A lack of transparency, which significantly contributes to loss of customer trust and loyalty, leads to the loss of long-term customers and a missed opportunity to reap the bottom-line impact of customer loyalty.
Studies have documented that customer loyalty can pay huge dividends. One of these dividends is that companies spend fewer resources in keeping loyal customers. Acquiring a new customer is anywhere from five to 25 times more expensive than retaining an existing one.
Profits are another area bolstered by customer loyalty. Bain and Company, working with Earl Sasser of Harvard Business School, found that increasing customer retention rates by 5% increases profits by 25% to 95%. The study also noted that loyal customers tend to purchase more and also frequently refer new customers to a supplier, "providing another rich source of profits."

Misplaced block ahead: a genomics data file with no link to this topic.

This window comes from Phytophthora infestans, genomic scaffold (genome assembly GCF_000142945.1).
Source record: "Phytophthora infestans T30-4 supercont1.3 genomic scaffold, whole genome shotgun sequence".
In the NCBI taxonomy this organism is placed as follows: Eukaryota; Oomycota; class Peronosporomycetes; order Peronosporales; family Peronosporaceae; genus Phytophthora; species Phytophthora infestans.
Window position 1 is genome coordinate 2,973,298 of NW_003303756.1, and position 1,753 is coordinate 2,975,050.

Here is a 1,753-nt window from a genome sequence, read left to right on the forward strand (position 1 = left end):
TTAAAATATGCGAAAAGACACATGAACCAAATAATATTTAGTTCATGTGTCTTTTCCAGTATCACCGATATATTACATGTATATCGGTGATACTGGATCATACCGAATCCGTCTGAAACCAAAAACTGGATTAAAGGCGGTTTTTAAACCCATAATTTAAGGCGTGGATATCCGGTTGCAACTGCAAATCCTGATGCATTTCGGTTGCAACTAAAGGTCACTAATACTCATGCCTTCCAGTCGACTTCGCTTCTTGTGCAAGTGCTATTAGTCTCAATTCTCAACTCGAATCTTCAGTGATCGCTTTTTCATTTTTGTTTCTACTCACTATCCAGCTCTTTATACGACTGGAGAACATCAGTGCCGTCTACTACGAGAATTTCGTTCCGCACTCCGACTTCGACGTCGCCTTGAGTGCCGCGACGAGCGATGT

Further, Brand Keys found that there are three concrete fiscal realities of loyalty and engagement:
- It costs nine to 11 times more to recruit a new customer than to keep an existing one.
- An increase in loyalty of only 7% can lift lifetime profits per customer by as much as 85%.
- Depending upon the sector, an increase in loyalty of just 3% is equivalent to a 10% across-the-board cost reduction program.
Business transparency is a game-changer that can lead to business success. Companies that practice transparency build strong, positive relationships that increase long-term customer loyalty. Additionally, businesses that strive to be open and honest with customers set themselves apart and generate ROI in the form of profits and long-term sustainability. KPMG called customer loyalty "the gift that keeps on giving." Companies that consistently practice transparency enjoy the benefits of this gift year after year.